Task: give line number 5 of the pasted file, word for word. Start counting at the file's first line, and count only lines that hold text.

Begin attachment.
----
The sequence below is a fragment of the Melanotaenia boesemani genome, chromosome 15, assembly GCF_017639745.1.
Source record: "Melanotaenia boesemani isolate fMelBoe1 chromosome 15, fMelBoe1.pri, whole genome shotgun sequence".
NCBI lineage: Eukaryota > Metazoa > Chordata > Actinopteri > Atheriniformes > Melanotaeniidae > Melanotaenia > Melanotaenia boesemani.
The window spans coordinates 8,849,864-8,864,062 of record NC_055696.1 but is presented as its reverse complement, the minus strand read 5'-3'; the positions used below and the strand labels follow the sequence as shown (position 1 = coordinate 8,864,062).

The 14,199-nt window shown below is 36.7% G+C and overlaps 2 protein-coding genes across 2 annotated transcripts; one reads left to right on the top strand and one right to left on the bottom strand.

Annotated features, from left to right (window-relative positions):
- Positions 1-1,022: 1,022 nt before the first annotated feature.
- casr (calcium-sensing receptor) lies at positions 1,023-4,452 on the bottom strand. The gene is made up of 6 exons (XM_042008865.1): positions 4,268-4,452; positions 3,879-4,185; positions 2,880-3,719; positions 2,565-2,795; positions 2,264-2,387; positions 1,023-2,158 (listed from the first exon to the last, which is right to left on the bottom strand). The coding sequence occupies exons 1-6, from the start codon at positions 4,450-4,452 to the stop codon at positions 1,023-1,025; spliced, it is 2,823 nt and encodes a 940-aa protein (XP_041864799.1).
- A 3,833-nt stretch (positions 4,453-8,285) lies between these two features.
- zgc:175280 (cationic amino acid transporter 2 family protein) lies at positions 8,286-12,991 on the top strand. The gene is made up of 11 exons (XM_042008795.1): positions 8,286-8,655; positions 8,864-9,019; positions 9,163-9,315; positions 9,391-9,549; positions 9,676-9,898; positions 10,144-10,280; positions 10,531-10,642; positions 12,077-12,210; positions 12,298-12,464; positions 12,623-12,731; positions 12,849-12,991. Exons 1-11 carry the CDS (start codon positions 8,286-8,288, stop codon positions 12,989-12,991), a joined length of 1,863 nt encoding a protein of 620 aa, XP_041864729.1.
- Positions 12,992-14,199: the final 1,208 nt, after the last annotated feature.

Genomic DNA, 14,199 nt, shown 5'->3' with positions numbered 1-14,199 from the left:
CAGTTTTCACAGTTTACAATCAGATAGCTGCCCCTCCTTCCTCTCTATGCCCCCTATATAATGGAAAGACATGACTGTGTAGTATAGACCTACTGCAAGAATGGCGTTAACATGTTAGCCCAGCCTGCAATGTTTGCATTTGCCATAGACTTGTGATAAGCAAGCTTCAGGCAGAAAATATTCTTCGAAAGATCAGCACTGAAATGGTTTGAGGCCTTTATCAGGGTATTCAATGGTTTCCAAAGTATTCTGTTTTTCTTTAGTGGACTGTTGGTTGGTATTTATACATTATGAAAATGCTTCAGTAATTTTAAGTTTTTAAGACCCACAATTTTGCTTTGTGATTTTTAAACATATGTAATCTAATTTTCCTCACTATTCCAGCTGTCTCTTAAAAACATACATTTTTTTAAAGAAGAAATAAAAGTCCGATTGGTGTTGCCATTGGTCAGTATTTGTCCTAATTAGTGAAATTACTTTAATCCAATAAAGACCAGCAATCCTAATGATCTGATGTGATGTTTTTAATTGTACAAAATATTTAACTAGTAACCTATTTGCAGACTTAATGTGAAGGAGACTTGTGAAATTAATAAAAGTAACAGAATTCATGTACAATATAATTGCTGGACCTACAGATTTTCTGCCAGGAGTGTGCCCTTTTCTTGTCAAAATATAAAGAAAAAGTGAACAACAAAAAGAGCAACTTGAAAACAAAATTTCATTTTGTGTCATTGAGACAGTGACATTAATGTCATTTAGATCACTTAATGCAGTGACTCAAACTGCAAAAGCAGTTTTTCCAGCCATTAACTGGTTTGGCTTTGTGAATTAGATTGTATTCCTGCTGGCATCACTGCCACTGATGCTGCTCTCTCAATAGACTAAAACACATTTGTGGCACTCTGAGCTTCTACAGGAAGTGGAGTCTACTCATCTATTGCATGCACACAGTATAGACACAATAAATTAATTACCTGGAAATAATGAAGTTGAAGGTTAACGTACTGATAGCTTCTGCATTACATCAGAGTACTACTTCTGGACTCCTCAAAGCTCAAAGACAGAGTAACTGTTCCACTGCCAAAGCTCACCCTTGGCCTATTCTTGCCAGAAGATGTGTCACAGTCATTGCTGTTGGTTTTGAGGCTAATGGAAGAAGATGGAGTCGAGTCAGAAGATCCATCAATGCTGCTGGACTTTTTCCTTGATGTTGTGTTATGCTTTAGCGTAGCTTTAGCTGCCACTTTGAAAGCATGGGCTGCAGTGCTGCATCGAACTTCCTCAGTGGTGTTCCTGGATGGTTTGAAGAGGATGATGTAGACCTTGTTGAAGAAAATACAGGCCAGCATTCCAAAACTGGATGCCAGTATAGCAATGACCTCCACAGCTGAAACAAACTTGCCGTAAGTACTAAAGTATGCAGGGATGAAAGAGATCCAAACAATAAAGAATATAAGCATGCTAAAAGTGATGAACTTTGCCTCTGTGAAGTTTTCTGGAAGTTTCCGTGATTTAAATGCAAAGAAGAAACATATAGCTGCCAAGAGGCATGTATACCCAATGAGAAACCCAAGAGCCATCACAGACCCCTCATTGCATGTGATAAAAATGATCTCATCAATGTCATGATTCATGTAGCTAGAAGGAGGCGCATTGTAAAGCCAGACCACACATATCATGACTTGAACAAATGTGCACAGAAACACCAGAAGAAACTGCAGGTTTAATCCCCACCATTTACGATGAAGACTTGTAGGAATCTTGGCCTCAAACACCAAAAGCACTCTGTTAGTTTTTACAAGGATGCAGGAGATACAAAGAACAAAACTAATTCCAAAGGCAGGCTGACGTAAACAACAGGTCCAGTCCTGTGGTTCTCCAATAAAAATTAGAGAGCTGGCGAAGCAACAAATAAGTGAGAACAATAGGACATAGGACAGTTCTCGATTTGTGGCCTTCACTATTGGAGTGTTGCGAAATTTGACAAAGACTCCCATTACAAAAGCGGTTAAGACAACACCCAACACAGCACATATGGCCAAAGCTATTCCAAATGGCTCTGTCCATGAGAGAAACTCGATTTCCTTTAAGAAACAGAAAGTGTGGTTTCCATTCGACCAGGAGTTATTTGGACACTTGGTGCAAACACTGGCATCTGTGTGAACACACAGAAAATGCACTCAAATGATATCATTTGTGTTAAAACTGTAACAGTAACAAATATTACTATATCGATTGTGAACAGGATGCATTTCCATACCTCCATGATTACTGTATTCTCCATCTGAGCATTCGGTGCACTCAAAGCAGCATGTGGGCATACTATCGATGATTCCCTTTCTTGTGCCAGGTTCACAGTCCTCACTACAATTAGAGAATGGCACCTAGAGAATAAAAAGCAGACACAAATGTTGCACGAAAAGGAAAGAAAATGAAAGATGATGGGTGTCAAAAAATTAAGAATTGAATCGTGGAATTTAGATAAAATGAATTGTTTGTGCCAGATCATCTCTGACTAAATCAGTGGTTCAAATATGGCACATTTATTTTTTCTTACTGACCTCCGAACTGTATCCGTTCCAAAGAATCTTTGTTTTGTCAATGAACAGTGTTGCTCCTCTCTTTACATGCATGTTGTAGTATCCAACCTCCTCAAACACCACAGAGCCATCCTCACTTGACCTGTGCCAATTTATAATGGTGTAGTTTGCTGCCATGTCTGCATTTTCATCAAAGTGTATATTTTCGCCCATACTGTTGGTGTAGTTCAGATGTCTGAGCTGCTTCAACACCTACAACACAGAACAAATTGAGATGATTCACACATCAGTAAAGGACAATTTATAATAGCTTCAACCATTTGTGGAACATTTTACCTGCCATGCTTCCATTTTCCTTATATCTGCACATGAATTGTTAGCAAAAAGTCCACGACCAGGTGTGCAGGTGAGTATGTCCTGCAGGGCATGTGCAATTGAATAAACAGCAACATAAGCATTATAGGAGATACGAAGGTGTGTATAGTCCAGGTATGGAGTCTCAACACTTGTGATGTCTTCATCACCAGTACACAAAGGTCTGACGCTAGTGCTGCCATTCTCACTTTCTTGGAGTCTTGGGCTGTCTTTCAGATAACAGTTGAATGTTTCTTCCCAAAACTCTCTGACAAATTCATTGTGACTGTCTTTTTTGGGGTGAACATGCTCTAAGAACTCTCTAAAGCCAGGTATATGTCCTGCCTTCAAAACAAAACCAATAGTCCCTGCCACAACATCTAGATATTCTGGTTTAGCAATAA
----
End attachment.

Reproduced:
The 14,199-nt window shown below is 36.7% G+C and overlaps 2 protein-coding genes across 2 annotated transcripts; one reads left to right on the top strand and one right to left on the bottom strand.